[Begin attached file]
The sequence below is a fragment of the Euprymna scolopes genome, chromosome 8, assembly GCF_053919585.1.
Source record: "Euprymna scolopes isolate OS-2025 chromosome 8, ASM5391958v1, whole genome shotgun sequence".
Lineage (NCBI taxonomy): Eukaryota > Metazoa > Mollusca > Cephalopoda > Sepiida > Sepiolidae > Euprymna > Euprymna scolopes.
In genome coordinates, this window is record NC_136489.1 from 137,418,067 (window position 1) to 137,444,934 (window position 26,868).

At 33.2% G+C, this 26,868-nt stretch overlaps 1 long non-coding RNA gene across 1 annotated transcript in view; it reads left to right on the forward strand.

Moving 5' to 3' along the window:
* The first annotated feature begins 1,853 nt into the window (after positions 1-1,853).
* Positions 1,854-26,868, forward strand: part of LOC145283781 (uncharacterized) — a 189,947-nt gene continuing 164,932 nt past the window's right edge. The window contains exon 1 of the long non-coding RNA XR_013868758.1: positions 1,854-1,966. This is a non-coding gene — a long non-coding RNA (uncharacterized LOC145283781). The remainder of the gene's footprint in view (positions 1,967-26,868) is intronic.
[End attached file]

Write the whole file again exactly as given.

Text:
The sequence below is a fragment of the Euprymna scolopes genome, chromosome 8, assembly GCF_053919585.1.
Source record: "Euprymna scolopes isolate OS-2025 chromosome 8, ASM5391958v1, whole genome shotgun sequence".
Lineage (NCBI taxonomy): Eukaryota > Metazoa > Mollusca > Cephalopoda > Sepiida > Sepiolidae > Euprymna > Euprymna scolopes.
In genome coordinates, this window is record NC_136489.1 from 137,418,067 (window position 1) to 137,444,934 (window position 26,868).

At 33.2% G+C, this 26,868-nt stretch overlaps 1 long non-coding RNA gene across 1 annotated transcript in view; it reads left to right on the forward strand.

Moving 5' to 3' along the window:
* The first annotated feature begins 1,853 nt into the window (after positions 1-1,853).
* Positions 1,854-26,868, forward strand: part of LOC145283781 (uncharacterized) — a 189,947-nt gene continuing 164,932 nt past the window's right edge. The window contains exon 1 of the long non-coding RNA XR_013868758.1: positions 1,854-1,966. This is a non-coding gene — a long non-coding RNA (uncharacterized LOC145283781). The remainder of the gene's footprint in view (positions 1,967-26,868) is intronic.